Over the past decade, we have seen the creation of an entirely new business sector — workplace safety. Driven by both the requirements of OSHA and the workers’ comp savings realized by reducing accidents, this workplace safety business sector continues to make strides.

According to the Bureau of Labor Statistics, 4,383 fatal work injuries occurred in 2012, with 3.2 injury deaths per 100,000 full-time equivalent workers. This is a drop from the 2011 figures of 4,693 fatal work injures and a rate of 3.5 deaths per 100,000 full-time workers.

According to Amanda Wood, director of labor and employment policy at the National Association of Manufacturers, OSHA has played a role in this downward trend, but the bulk of the credit for these improvements should go to employers who are focused on a safe work environment. “I think those numbers show business’s commitment to a safe workplace,” Wood said in a recent interview with Safety and Health Magazine.

Insurance carriers have also jumped on the safety bandwagon. In years past, I would often speak with “the” safety professional with an insurance carrier. Now, carriers have entire safety divisions and even local safety professionals in every major market — all dedicated to reducing the number of workplace accidents.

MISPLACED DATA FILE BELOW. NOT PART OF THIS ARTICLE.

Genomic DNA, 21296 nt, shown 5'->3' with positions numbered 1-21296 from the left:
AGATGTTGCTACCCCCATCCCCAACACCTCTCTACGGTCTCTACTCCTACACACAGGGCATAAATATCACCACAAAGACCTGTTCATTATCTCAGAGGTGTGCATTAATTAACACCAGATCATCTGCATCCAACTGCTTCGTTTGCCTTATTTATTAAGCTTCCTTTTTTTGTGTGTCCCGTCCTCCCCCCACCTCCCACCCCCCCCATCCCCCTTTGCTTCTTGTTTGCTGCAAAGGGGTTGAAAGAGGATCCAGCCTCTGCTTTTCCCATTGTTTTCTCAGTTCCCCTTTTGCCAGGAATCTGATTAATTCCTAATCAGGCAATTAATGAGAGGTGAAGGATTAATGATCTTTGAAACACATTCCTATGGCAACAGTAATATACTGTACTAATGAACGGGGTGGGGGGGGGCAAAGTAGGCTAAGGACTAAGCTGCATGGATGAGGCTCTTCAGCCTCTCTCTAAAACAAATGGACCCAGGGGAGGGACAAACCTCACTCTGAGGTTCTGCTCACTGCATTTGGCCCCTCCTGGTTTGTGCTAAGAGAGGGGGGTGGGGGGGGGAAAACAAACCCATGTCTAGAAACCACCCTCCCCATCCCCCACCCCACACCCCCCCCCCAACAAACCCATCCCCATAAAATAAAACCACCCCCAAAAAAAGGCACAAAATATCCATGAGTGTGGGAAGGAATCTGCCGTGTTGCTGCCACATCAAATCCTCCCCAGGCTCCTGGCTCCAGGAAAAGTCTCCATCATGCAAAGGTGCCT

A changing definition of ‘workplace’

Two technology trends are truly changing our definition of the workplace — mobile technology and internet/cloud technology. Telecommuting is now commonplace. There was a day when claims adjusters were all working from regional call centers scattered across the country. Now, more often than not, a claims adjuster is working from his or her basement…as are scores of other 21st century workers.

If all of the data accessed by an employee is available in the cloud as opposed to an office mainframe computer, it makes sense to give workers flexibility on where the actual work is performed. Employers can lower costs by reducing the amount of real estate that must be owned or leased, while employees spend less time commuting — and the average number of claims related to workplace accidents keeps dropping.

Combine this trend with the current emphasis on mobile technology and one can easily see why “getting to work” may become as archaic as saying “saddle up the horse.” While using mobile technology does increase the opportunities for accidents while driving cars, this is more than offset by the physical removal of a large number of employees from company-owned “workplaces” that present even more opportunities for accidents and injuries.

Bottom line: Except for 2014, we should continue to see great strides in workplace safety and a continued downward trend in workplace injuries.

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About the Author

J. Bradley Young is a partner with the St. Louis law firm of Harris, Dowell, Fisher & Harris, where he is the manager of the workers’ compensation defense group and represents self-insured companies and insurance carriers in the defense of workers’ compensation claims in both Missouri and Illinois.